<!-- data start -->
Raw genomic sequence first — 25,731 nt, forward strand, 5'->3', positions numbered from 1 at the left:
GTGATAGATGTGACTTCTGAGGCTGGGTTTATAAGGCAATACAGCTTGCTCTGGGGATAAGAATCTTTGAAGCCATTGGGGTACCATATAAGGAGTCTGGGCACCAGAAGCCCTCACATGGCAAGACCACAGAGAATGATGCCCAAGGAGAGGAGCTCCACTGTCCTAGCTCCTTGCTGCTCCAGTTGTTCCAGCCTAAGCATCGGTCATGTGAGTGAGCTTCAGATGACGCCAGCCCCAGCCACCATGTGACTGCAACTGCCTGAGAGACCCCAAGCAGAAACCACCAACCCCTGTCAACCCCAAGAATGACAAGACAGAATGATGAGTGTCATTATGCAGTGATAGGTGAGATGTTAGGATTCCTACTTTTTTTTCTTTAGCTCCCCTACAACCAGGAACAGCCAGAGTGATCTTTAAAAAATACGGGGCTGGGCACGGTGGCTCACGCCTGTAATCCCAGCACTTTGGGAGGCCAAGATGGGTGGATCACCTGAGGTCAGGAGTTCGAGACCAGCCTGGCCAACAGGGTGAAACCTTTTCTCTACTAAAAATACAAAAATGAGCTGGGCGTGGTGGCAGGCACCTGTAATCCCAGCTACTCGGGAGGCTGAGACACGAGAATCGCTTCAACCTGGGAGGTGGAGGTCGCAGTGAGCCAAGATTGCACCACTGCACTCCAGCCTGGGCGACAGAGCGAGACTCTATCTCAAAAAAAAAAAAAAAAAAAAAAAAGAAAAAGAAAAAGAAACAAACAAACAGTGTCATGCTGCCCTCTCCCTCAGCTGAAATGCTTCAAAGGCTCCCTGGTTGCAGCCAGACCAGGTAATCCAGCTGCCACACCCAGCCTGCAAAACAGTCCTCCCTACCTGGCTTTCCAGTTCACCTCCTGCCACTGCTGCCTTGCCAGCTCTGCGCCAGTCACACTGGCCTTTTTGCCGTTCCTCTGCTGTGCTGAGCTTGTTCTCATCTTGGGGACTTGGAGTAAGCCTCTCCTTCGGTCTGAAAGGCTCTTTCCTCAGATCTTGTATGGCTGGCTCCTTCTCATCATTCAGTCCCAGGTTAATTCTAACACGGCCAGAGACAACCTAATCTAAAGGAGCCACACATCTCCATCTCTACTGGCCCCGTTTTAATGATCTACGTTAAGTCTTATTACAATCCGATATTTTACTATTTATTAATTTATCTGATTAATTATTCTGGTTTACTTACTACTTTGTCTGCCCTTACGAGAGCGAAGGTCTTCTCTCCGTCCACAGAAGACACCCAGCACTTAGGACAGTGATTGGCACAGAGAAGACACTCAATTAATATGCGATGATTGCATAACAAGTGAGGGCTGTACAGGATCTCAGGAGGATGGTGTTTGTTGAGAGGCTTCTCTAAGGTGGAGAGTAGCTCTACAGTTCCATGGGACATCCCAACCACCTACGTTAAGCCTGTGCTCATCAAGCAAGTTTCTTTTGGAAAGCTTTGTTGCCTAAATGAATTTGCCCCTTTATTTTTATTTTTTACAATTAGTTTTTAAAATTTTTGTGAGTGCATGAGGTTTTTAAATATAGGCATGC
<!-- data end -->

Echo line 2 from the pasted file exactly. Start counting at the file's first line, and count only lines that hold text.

GTGATAGATGTGACTTCTGAGGCTGGGTTTATAAGGCAATACAGCTTGCTCTGGGGATAAGAATCTTTGAAGCCATTGGGGTACCATATAAGGAGTCTGGGCACCAGAAGCCCTCACATGGCAAGACCACAGAGAATGATGCCCAAGGAGAGGAGCTCCACTGTCCTAGCTCCTTGCTGCTCCAGTTGTTCCAGCCTAAGCATCGGTCATGTGAGTGAGCTTCAGATGACGCCAGCCCCAGCCACCATGTGACTGCAACTGCCTGAGAGACCCCAAGCAGAAACCACCAACCCCTGTCAACCCCAAGAATGACAAGACAGAATGATGAGTGTCATTATGCAGTGATAGGTGAGATGTTAGGATTCCTACTTTTTTTTCTTTAGCTCCCCTACAACCAGGAACAGCCAGAGTGATCTTTAAAAAATACGGGGCTGGGCACGGTGGCTCACGCCTGTAATCCCAGCACTTTGGGAGGCCAAGATGGGTGGATCACCTGAGGTCAGGAGTTCGAGACCAGCCTGGCCAACAGGGTGAAACCTTTTCTCTACTAAAAATACAAAAATGAGCTGGGCGTGGTGGCAGGCACCTGTAATCCCAGCTACTCGGGAGGCTGAGACACGAGAATCGCTTCAACCTGGGAGGTGGAGGTCGCAGTGAGCCAAGATTGCACCACTGCACTCCAGCCTGGGCGACAGAGCGAGACTCTATCTCAAAAAAAAAAAAAAAAAAAAAAAAGAAAAAGAAAAAGAAACAAACAAACAGTGTCATGCTGCCCTCTCCCTCAGCTGAAATGCTTCAAAGGCTCCCTGGTTGCAGCCAGACCAGGTAATCCAGCTGCCACACCCAGCCTGCAAAACAGTCCTCCCTACCTGGCTTTCCAGTTCACCTCCTGCCACTGCTGCCTTGCCAGCTCTGCGCCAGTCACACTGGCCTTTTTGCCGTTCCTCTGCTGTGCTGAGCTTGTTCTCATCTTGGGGACTTGGAGTAAGCCTCTCCTTCGGTCTGAAAGGCTCTTTCCTCAGATCTTGTATGGCTGGCTCCTTCTCATCATTCAGTCCCAGGTTAATTCTAACACGGCCAGAGACAACCTAATCTAAAGGAGCCACACATCTCCATCTCTACTGGCCCCGTTTTAATGATCTACGTTAAGTCTTATTACAATCCGATATTTTACTATTTATTAATTTATCTGATTAATTATTCTGGTTTACTTACTACTTTGTCTGCCCTTACGAGAGCGAAGGTCTTCTCTCCGTCCACAGAAGACACCCAGCACTTAGGACAGTGATTGGCACAGAGAAGACACTCAATTAATATGCGATGATTGCATAACAAGTGAGGGCTGTACAGGATCTCAGGAGGATGGTGTTTGTTGAGAGGCTTCTCTAAGGTGGAGAGTAGCTCTACAGTTCCATGGGACATCCCAACCACCTACGTTAAGCCTGTGCTCATCAAGCAAGTTTCTTTTGGAAAGCTTTGTTGCCTAAATGAATTTGCCCCTTTATTTTTATTTTTTACAATTAGTTTTTAAAATTTTTGTGAGTGCATGAGGTTTTTAAATATAGGCATGC